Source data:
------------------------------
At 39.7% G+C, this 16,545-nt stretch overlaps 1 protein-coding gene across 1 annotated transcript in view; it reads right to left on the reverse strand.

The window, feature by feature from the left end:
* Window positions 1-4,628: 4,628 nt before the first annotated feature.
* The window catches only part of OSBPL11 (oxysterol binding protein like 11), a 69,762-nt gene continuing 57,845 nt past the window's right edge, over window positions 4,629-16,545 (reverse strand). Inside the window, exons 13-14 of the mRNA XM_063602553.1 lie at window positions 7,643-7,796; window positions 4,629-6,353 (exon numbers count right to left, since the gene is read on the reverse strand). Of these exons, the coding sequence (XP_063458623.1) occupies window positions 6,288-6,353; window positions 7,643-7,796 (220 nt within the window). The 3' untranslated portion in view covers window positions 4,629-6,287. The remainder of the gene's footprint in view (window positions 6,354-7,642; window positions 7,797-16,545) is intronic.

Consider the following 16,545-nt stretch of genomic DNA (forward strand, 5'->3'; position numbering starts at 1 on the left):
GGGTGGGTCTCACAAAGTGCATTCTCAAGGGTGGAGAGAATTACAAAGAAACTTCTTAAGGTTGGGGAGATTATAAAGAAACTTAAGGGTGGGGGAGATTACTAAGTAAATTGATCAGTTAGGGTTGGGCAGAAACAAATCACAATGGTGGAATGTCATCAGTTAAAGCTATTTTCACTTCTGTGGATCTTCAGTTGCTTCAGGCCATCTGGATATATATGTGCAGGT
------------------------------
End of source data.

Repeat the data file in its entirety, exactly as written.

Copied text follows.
At 39.7% G+C, this 16,545-nt stretch overlaps 1 protein-coding gene across 1 annotated transcript in view; it reads right to left on the reverse strand.

The window, feature by feature from the left end:
* Window positions 1-4,628: 4,628 nt before the first annotated feature.
* The window catches only part of OSBPL11 (oxysterol binding protein like 11), a 69,762-nt gene continuing 57,845 nt past the window's right edge, over window positions 4,629-16,545 (reverse strand). Inside the window, exons 13-14 of the mRNA XM_063602553.1 lie at window positions 7,643-7,796; window positions 4,629-6,353 (exon numbers count right to left, since the gene is read on the reverse strand). Of these exons, the coding sequence (XP_063458623.1) occupies window positions 6,288-6,353; window positions 7,643-7,796 (220 nt within the window). The 3' untranslated portion in view covers window positions 4,629-6,287. The remainder of the gene's footprint in view (window positions 6,354-7,642; window positions 7,797-16,545) is intronic.

Consider the following 16,545-nt stretch of genomic DNA (forward strand, 5'->3'; position numbering starts at 1 on the left):
GGGTGGGTCTCACAAAGTGCATTCTCAAGGGTGGAGAGAATTACAAAGAAACTTCTTAAGGTTGGGGAGATTATAAAGAAACTTAAGGGTGGGGGAGATTACTAAGTAAATTGATCAGTTAGGGTTGGGCAGAAACAAATCACAATGGTGGAATGTCATCAGTTAAAGCTATTTTCACTTCTGTGGATCTTCAGTTGCTTCAGGCCATCTGGATATATATGTGCAGGT